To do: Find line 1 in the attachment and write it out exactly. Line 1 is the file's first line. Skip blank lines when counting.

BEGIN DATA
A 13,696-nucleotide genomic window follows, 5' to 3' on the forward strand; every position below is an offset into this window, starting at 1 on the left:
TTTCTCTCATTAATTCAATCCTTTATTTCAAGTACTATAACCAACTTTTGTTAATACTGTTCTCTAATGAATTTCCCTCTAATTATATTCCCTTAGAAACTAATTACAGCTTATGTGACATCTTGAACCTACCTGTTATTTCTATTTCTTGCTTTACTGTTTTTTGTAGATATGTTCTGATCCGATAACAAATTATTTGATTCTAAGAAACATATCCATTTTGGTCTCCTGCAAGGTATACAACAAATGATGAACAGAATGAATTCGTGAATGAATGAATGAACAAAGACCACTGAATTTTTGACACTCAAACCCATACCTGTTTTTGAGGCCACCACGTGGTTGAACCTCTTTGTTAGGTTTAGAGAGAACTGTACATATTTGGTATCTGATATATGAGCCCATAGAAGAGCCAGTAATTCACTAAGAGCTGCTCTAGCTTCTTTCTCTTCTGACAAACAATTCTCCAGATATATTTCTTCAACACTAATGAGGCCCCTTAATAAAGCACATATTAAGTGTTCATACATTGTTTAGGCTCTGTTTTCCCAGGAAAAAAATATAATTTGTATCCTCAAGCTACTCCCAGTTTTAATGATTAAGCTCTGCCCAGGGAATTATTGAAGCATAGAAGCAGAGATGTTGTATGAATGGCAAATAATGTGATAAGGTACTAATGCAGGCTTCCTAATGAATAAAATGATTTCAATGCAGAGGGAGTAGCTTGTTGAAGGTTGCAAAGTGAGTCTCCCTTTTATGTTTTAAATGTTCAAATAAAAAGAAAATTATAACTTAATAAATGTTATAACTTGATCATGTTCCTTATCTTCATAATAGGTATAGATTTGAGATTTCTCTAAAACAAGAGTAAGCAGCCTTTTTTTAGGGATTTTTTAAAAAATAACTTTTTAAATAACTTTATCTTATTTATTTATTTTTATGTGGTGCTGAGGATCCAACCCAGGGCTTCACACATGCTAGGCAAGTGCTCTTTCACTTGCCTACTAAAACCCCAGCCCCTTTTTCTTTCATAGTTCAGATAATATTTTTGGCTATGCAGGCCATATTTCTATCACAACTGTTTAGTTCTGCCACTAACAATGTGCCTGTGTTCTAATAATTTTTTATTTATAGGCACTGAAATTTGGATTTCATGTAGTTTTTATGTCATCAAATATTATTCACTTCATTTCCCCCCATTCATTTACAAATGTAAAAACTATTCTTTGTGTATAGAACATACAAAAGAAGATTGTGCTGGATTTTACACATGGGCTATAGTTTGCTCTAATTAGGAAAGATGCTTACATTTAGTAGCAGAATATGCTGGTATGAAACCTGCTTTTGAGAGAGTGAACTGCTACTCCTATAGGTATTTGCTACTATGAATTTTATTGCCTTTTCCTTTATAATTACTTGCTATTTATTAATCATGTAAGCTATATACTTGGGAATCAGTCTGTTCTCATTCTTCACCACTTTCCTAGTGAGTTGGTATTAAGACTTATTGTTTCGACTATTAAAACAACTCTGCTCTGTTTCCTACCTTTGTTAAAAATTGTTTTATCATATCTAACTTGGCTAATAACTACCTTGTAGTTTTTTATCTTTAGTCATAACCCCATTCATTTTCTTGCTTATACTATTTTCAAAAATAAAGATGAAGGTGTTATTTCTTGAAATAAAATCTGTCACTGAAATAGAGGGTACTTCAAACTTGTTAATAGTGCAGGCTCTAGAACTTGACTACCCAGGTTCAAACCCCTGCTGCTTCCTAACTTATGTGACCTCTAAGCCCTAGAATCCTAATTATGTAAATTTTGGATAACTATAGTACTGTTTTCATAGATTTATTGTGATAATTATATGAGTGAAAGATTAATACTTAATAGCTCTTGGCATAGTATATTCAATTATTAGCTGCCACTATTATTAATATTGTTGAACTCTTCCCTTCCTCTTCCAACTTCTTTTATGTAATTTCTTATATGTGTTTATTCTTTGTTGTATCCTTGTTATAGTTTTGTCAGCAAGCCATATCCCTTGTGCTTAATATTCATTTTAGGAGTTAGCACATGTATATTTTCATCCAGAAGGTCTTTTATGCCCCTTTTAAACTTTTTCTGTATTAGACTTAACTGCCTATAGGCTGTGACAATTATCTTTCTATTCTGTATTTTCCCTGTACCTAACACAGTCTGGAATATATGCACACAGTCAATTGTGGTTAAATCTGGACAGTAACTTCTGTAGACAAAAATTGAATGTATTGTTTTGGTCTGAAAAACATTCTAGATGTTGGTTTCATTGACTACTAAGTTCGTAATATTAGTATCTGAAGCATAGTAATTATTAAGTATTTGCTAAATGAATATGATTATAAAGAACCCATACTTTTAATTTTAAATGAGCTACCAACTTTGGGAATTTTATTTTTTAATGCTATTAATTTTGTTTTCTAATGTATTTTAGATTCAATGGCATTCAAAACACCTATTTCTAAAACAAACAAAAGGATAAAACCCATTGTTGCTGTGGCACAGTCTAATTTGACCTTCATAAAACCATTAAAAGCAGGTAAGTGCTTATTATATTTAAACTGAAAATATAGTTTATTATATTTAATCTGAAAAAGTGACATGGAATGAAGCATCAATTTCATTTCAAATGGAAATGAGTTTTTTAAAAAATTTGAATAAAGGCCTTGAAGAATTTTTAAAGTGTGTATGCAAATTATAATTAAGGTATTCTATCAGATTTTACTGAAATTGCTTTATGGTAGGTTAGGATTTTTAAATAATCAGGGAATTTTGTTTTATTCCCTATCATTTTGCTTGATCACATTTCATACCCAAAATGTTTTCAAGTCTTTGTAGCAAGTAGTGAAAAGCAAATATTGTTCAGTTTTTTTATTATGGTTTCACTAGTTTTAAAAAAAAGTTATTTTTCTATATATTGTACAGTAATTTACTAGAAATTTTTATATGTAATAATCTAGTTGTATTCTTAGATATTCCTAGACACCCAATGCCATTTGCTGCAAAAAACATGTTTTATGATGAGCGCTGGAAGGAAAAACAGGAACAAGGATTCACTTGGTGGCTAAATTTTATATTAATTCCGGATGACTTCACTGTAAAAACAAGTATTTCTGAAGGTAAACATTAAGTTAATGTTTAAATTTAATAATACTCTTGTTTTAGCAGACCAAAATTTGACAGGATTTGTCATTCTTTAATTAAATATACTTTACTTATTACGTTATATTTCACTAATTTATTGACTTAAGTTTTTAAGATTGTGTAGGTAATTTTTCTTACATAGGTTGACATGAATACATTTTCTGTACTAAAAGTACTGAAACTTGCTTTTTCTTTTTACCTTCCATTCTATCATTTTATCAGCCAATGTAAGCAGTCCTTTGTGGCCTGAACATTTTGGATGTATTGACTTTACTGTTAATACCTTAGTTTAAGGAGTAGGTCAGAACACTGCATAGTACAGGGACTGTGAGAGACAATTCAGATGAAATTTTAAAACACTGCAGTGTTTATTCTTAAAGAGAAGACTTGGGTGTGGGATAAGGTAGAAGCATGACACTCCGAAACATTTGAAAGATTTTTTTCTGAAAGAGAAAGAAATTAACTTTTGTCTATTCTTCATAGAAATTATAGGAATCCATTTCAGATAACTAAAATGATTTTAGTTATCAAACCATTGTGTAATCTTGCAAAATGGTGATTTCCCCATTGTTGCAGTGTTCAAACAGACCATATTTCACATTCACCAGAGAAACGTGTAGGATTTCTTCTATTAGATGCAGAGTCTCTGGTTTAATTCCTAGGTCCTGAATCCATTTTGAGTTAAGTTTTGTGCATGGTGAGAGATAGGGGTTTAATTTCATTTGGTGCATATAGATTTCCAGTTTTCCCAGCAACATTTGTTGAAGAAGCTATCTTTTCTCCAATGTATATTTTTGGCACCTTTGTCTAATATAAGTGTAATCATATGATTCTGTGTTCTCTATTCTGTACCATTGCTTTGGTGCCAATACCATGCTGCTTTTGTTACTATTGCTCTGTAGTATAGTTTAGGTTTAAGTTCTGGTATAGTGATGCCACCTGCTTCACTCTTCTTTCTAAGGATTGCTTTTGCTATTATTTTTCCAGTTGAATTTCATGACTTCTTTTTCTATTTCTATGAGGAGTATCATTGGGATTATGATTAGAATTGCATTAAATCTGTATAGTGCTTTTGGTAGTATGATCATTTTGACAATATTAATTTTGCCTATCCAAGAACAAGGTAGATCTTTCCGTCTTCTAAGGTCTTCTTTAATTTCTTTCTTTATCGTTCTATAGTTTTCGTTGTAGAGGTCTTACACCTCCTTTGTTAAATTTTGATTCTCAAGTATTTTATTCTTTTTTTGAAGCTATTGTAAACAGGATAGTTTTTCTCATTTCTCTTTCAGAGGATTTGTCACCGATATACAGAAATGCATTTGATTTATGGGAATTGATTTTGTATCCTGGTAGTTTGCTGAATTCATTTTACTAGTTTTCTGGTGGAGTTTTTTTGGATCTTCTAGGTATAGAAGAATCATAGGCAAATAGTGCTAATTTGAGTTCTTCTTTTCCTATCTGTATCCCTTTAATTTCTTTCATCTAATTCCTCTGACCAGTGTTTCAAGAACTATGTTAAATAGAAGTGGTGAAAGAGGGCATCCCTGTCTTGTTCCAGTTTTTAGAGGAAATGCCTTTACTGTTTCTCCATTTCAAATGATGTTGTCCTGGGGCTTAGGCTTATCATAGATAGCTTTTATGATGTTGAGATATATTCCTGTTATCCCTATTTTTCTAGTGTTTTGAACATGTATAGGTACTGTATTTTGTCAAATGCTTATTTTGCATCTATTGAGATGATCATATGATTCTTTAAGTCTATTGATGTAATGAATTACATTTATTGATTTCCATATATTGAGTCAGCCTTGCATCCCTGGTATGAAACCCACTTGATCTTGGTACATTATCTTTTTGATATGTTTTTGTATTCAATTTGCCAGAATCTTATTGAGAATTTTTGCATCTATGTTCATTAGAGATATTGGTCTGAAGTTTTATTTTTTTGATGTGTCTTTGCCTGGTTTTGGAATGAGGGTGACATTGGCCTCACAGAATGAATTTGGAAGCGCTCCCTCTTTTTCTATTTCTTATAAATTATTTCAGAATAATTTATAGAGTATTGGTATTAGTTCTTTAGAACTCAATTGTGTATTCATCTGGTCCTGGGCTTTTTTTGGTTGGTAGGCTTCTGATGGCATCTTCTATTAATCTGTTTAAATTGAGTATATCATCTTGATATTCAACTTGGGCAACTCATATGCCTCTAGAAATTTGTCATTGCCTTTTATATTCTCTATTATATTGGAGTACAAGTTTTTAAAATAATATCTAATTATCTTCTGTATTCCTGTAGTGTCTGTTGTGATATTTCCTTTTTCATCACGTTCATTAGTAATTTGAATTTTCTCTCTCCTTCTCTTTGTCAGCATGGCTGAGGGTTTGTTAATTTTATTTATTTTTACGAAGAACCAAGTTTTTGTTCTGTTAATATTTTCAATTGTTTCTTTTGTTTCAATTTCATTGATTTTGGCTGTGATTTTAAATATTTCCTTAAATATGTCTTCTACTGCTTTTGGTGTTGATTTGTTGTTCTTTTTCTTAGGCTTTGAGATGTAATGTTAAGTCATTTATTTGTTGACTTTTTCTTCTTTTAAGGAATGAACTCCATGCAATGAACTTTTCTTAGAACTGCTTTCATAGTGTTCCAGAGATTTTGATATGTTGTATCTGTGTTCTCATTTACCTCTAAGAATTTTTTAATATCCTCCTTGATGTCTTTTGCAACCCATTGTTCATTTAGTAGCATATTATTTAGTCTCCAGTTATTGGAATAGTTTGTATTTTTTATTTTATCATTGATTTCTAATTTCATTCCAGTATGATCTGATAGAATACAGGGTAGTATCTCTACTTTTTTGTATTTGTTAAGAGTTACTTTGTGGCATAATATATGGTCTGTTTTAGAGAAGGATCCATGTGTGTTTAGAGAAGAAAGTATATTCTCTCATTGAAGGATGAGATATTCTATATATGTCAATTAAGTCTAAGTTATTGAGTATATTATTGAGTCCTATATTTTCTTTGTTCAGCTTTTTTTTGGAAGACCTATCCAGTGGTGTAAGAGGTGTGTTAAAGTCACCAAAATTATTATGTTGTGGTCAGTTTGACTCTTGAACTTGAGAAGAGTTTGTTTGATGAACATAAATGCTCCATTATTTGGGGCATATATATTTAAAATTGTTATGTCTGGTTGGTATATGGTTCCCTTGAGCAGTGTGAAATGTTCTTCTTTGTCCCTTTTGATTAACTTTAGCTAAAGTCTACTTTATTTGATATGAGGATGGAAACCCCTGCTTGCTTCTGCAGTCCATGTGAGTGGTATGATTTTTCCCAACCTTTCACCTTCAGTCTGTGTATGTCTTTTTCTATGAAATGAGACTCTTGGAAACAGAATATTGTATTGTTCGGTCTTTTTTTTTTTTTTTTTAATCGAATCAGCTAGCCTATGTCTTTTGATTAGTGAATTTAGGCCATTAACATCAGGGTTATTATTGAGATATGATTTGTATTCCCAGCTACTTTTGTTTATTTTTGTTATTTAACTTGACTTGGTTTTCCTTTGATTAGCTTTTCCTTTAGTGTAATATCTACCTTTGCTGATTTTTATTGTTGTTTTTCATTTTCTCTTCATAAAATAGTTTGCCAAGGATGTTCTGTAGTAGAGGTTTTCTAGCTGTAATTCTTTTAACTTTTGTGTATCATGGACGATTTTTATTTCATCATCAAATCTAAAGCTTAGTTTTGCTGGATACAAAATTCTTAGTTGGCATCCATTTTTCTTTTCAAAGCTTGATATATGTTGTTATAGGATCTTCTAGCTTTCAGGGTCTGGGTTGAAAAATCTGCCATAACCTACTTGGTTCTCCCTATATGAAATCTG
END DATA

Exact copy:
A 13,696-nucleotide genomic window follows, 5' to 3' on the forward strand; every position below is an offset into this window, starting at 1 on the left: